Spent last week locked in a windowless room assessing work in the Direct and Engagement categories for this years CLIO awards...in Hawaii no less.
One thing that became clear during the week has been that the delineations between the various disciplines in advertising are getting fuzzier and fuzzier. And while the term engagement might seem hackneyed already, it may yet turn out to be where all the cutting-edge communications sit. Obviously, I'm sworn to secrecy, so I won't even reveal the handful of tropes that have become almost commonplace during the sessions, but I can report a couple of thoughts that are indicative of where things might be heading.
1) Unsurprisingly, social media is everywhere. Very few entries didn't feature it in some form or other, but what often separated the men from the boys was how they used it. The best had a clear idea of an outcome they were striving for and regarded the inevitable viral activity has a lucky bonus, while the less-worthy seemed to regard social media mentions as an end in itself–a sort of spray-and-pray strategy that seemed more like PR than anything else.
2) Print is definitely feels like a forgotten medium. There were pretty much no solus traditional mail packs–everything was tied to or part of a wider collection of activity.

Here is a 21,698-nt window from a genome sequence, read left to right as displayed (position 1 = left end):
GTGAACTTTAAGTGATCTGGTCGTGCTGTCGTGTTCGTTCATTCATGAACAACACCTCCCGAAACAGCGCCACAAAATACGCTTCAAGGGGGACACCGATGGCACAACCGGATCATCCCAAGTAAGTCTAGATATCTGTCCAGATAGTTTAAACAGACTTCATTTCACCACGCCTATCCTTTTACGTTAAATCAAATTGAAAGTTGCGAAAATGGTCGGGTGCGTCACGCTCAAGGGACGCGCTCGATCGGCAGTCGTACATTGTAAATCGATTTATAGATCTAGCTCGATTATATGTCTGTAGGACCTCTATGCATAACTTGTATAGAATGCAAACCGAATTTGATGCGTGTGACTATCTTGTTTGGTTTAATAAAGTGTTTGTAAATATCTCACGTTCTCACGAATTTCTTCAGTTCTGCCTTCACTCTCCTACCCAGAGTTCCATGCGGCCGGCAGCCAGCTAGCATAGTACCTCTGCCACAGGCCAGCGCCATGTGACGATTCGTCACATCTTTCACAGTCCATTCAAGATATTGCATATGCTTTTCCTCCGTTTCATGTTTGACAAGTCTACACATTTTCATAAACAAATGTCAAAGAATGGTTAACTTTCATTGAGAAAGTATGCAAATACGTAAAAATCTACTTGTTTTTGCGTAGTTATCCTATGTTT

3) That said, with case study films for most of the entries, it was interesting how inspecting the physical items changed the jury's mood and provided some much-needed energy and relief from staring at a screen all day.
4) Most interesting were a number of sophisticated and intelligently thought out campaigns aimed at behavioural change, some of which featured no discernable messaging at all. They were pure exercises in getting people to think and act differently, usually by the deployment of prompts, nudges and changes-of-incentives.
The biggest challenge we face here is defining engagement and unravelling it from direct as a category. It might be that engagement is a catch-all hopper for work that is otherwise category-agnostic or that it's work that drives a range of behaviours, rather than the singular purpose of direct. It might also be that it's work that is aimed at changing people's behaviours but without the rigid direct-like marriage to a metric or that it's work that's aimed at attitudes and feelings, not just behaviours.
I certainly feel privileged to have been part of this definition process and to have witnessed so much amazing work from around the world in one week. I feel that I've glimpsed the future of advertising. I'm not quite so sure where print will in all of this, but if the future simply means that anything goes then it will certainly have a role to play.
Thank you to all the CLIO team for their impeccable organisation and for making me feel so welcome (and for flying me to Hawaii). It worth it, even though we were locked in a windowless room for the week.